The zebrafish is an increasingly popular model organism used to understand early vertebrate developmental processes and model diseases [10–12]. The amenability to forward genetics and the ability to produce large numbers of translucent embryos that rapidly develop externally has enabled the genetic dissection of most vertebrate organ systems [13, 14]. While significant advances have been made in genetic methods [15, 16], the paucity of high quality antibodies is considered a significant limitation for zebrafish research . The few antibody reagents available to zebrafish researchers have mostly come from 'shotgun' approaches where zebrafish tissue lysates were used as immunogens [9, 18, 19]. While this approach is valuable, the target antigen is not immediately known and the isolated antibodies frequently recognize highly immunogenic fish-specific glycans, which may not be protein specific [18, 20].
In order to identify novel signalling pathways initiated by extracellular protein interactions between cell surface and secreted receptor-ligand pairs, we have recently compiled a library containing the ectodomain fragments of 249 zebrafish glycoproteins which mainly belong to the immunoglobulin (IgSF) and leucine-rich repeat (LRR) families [21, 22]. This protein library represents a useful source of antigens to raise antibodies that can be used not only as differentiation markers but also to isolate intact living cells from suspensions, or ectopically activate signalling pathways. Furthermore, expressing these entire ectodomains in mammalian cells ensures that structurally important posttranslational modifications, such as glycosylation and disulfide bonds, are added and the proteins are therefore more likely to be natively folded.
Here, we report the development and implementation of a convenient and scalable method for selecting mouse monoclonal antibodies against several zebrafish cell surface receptor proteins in parallel. We have developed a procedure for the rapid cloning of both the functionally rearranged heavy and light chains into a single expression plasmid from a small number of hybridoma cells. By screening for formalin-resistant epitopes we show that this procedure produces antibodies that display the expected staining on wholemount fixed tissues. The use of a single antibody expression plasmid facilitates the distribution of these reagents making it suitable for compiling an antibody resource.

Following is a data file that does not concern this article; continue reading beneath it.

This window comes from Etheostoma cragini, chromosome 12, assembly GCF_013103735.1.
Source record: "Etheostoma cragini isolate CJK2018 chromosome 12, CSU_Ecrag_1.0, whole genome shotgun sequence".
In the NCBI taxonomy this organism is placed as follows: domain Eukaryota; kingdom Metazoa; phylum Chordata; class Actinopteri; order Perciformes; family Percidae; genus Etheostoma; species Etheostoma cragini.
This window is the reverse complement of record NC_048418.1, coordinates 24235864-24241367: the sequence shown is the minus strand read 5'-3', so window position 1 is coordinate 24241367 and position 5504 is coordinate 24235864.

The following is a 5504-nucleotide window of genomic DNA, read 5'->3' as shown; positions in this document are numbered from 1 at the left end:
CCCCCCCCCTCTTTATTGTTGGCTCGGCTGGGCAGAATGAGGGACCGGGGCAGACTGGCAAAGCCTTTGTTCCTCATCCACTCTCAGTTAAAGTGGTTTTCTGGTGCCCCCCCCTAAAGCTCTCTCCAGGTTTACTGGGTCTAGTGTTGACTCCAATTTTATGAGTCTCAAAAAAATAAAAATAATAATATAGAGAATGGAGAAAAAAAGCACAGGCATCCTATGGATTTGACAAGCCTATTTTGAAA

Protein production and purification
All zebrafish receptor ectodomain fragments were produced in HEK293E cells as rat Cd4 domains three- and four-tagged secreted proteins. The Cd4 tag was followed by either a six histidine-tag for purification or an enzymatic biotinylation site and cotransfected with the BirA enzyme, essentially as described . Supernatants were harvested 6 days after transfection, filtered and stored at 4°C. Histidine-tagged proteins were purified with HisTrap HP columns (GE Healthcare, Buckinghamshire, UK) as previously described . Proteins were over 90% pure as determined by SDS-PAGE and quantified by measuring absorbance at 280 nm. Antibodies were isotyped using the ISO-2 isotyping kit (Sigma, MO, USA).
Six-week-old male BALB/c mice were immunized subcutaneously with pools of five purified His-tagged proteins (5 μg each protein per immunization) in complete Freund's adjuvant (once) and incomplete adjuvant (three times). Mice selected for hybridoma production were boosted intraperitoneally 3 days before dissecting the spleen.
Cell culture and hybridoma generation
The SP2/0 myeloma and SP2/mIL6 cell lines were grown in advanced DMEM/F12 medium (Invitrogen, CA, USA) supplemented with 20% fetal bovine serum, penicillin (100 U/mL), streptomycin (100 μg/mL) and L-glutamine (2 mM). SP2/mIL6 conditioned medium was harvested every 3 days. Following spleen dissection and dissociation, 108 splenocytes were fused to 107 SP2/0 myeloma in 50% PEG (PEG 1500, Roche, Hertfordshire, UK), using standard procedures. The resulting hybridomas were plated over 10 96-well plates and initially grown in advanced DMEM/F12 medium (Invitrogen) supplemented with 20% fetal bovine serum, 20% Sp2/mIL6 conditioned medium, penicillin (100 U/mL), streptomycin (100 μg/mL) and L-glutamine (2 mM) before addition of hypoxanthine aminopterin thymidine (HAT) selection medium 24 h after the fusion; after a regular exchange of selection medium for 2 weeks, hybridoma supernatants were harvested for screening. Positive clones were re-plated and grown for a further 5 days.